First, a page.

Where there’s Smoke, there’s Flavour – DIY Trash-can Smoker


Tinkering, cooking, and eating are three of my favourite downtime activities. So it will come as no surprise that I often go to great lengths to combine all three.

My latest obsession is perfect slow-cooked ribs. Crafted with smoke, fire, and care.

I have been to many dedicated BBQ restaurants, and always thought there must be some secret voodoo that produces the delicate mouthwatering flavour of real Barbeque.

Cooking with fire is perhaps the oldest cooking method, and for many, the most mysterious. Most are willing to pay a little more to dine out, never considering that they could do it themselves – It doesn’t have to be this way!

Like most things, the truth of real Barbeque is of course quite simple.

In my estimation the secret to great ribs is heat, smoke, and time.

With a little knowledge, practice, willingness to fail, and the right tools, anyone can produce ribs with tender fall-off-the-bone flavour, right in their own backyard.

In my limited experience I have learned that every dish requires an appropriate measure of three key elements:

  1. The best ingredients you can get
  2. Thoughtful preparation
  3. Deliberate technique, equipment, and execution

When it comes to ribs, all three elements are vital. Each step contributes nothing but the building blocks of flavour that will penetrate literally to the bone.


For my purposes, I wanted a simple charcoal burning smoker that would allow for moderate cooking times (up to 6 hours) with little attending. There are plenty of commercially available smokers out there. Some cheap, some over the top expensive. You could wait for a sale and buy one, but what fun would that be?

With just a bit of searching I was able to find all the bits you see above for about $60.

What I used:

  1. Galvanized Trash-can
  2. Stainless Steel colander (to hold hardwood charcoal)
  3. 6 x 2″ Stainless Steel bolts and nuts (3 each to support 2 shelves inside)
  4. An empty can to hold hickory/mesquite wood-chips or pellets
  5. A sheet of thin steel and magnets for a door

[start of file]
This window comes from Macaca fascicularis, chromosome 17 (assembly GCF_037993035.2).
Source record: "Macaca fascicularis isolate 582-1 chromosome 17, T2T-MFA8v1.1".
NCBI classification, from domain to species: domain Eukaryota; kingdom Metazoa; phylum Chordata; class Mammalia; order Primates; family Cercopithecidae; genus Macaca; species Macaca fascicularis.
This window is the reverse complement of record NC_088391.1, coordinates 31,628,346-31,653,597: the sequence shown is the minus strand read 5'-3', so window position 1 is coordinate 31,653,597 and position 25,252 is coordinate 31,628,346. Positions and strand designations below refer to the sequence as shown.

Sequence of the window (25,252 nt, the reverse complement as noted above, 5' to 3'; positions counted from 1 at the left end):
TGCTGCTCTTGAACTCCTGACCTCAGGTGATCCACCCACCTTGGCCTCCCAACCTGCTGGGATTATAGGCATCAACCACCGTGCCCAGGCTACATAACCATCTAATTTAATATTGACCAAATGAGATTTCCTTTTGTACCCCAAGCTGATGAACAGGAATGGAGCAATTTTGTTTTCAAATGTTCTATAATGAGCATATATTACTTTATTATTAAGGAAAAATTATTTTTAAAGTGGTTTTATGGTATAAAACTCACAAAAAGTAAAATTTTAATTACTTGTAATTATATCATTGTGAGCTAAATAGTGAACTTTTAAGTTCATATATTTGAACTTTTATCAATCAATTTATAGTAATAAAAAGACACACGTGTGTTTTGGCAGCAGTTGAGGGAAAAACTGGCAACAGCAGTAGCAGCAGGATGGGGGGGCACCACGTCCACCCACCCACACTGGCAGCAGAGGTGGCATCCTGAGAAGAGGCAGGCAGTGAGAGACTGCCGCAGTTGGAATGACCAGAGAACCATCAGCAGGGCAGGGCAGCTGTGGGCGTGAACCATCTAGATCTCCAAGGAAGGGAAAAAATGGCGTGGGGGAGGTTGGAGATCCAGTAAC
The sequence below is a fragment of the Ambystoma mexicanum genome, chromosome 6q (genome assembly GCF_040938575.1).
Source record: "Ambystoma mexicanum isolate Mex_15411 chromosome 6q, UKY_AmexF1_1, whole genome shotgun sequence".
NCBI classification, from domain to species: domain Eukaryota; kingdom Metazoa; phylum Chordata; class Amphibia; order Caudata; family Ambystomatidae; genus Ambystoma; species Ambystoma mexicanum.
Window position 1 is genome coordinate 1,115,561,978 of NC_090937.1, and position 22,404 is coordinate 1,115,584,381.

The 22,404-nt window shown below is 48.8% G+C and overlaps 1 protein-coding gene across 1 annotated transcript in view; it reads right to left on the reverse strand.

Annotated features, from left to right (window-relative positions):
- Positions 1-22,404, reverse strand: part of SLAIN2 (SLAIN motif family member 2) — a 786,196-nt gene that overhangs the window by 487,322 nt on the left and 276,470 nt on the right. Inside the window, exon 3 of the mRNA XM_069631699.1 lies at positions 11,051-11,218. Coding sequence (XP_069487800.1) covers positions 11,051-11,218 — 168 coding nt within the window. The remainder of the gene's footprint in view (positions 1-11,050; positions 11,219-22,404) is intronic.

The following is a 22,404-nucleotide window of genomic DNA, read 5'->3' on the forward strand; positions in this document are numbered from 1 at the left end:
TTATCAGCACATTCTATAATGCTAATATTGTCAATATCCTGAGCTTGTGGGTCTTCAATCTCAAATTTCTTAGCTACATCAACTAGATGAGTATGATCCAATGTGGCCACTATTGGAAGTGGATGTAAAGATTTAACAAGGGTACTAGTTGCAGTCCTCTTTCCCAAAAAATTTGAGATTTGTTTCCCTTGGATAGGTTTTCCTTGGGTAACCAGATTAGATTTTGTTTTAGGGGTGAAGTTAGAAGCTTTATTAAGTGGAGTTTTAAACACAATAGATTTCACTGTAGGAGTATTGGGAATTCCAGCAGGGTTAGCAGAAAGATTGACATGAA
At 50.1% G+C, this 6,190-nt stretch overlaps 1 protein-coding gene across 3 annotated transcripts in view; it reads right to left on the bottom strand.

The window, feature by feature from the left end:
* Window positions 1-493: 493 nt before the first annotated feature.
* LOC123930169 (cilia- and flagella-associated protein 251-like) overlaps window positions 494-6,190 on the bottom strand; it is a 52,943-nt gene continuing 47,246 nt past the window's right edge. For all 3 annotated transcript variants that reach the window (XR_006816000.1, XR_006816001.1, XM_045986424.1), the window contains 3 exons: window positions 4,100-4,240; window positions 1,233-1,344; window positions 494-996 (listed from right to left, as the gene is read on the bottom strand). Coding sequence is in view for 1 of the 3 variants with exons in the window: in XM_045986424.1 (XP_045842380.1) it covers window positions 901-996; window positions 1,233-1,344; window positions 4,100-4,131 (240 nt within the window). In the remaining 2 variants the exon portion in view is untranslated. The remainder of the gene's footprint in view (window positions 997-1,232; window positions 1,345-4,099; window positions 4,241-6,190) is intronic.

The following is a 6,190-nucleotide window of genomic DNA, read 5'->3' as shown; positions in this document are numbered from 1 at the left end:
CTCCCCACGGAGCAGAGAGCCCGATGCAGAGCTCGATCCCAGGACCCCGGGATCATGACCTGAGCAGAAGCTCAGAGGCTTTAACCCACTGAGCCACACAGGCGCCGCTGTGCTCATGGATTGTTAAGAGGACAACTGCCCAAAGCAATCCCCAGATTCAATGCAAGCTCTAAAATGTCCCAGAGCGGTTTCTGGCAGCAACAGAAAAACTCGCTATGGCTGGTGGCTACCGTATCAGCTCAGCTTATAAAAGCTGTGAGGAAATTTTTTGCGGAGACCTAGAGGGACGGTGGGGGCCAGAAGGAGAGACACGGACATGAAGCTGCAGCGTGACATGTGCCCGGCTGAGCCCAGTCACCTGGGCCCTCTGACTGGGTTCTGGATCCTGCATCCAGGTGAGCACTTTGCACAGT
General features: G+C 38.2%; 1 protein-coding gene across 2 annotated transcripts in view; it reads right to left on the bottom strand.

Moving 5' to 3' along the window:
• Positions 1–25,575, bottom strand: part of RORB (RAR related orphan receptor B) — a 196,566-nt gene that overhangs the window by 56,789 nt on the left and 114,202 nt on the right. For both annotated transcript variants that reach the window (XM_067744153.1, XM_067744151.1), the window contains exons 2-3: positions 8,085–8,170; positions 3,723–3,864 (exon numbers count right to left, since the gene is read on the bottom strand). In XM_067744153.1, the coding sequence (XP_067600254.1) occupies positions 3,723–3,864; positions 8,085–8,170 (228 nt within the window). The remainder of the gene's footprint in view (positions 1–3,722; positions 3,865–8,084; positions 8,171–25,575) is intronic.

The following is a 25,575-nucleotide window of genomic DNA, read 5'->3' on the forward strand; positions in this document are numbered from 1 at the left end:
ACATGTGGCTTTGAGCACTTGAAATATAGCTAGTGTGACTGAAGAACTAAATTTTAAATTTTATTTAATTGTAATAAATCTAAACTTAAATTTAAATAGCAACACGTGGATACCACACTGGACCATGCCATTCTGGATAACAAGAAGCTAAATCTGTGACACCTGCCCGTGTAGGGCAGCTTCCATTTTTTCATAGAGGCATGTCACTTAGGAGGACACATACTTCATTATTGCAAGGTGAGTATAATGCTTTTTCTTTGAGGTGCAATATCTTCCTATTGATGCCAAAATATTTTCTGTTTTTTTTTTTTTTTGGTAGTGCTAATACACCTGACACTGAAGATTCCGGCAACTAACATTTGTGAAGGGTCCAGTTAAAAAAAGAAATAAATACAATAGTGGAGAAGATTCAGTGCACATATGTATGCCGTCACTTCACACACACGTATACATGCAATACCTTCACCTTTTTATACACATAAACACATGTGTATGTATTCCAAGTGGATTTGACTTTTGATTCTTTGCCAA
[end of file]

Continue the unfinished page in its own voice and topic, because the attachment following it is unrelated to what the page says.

6. 2 x 14-16″ wire racks or perforated pizza pans

I even added at BBQ thermometer on the lid (I like to keep the heat below 240 or so).


As you can see I cut a hole in one side of the trash-can to control air ventilation and to be able to add charcoal as necessary (I have not needed to yet).

The colander is loaded with charcoal and placed at the bottom of the can. Allow the the coals to heat to ash, then place the can of  wood-chips/pellets right onto the coals. Cover the door and add the ribs, put the lid on the can and walk away.

Even with the door in place, there is not enough of seal on my smoker to snuff the fire – keep an eye on the temperature and open the door if your fire needs air.


As for a rib recipe, there are a million, and I urge you to make it a million and one.

For the record, here’s mine:

  1. 4 x neatly trimmed pork side or back ribs, membrane removed
  2. Dusted liberally with dried mustard powder, garlic powder, pepper, paprika, and cayenne powder
  3. Wrap tightly and refrigerate overnight
  4. When the smoker is ready, add the ribs and spray lightly with a 50/50 mixture of apple juice and vinegar (I use a squirt bottle). Repeat every 45 minutes or so for about 4.5 – 5 hours

After a few hours you should have something like this:


If you like, during the last 15 minutes or so you can add your favourite sauce and heat through.

If you made it this far, why not give it a try yourself? It’s simple, and the results are astonishing.

Now, what else can I fit in there?

Bon Appétit!


5 Responses to “Where there’s Smoke, there’s Flavour – DIY Trash-can Smoker”

  • Robert says:

    Try a whole turkey with the size of the trash can you can do a good sized 15 to 20 lbs tom for about 12 hours. Use an extra can with a liquid of choice. I use wine / beer and some herbs and spices

  • Andy says:

    Have you tried other meats in the smoker? Sausages, chicken, that sort of thing.

  • Kay says:

    Do you have to add charcoal to the can to keep the temp up?

  • Kay says:

    Do you have to keep adding charcoal to keep the temp. Up? If not how much charcoal do you use?

  • Tom Hofstätter says:

    Hi Kay.

    I have built a newer smoker in an oak barrel, but the principle is the same. I can get about 6 hours of steady 230 F from about 3-4 two-handfuls of charcoal briquettes. I often add a few handfuls if the temp drops below 220 F or so.

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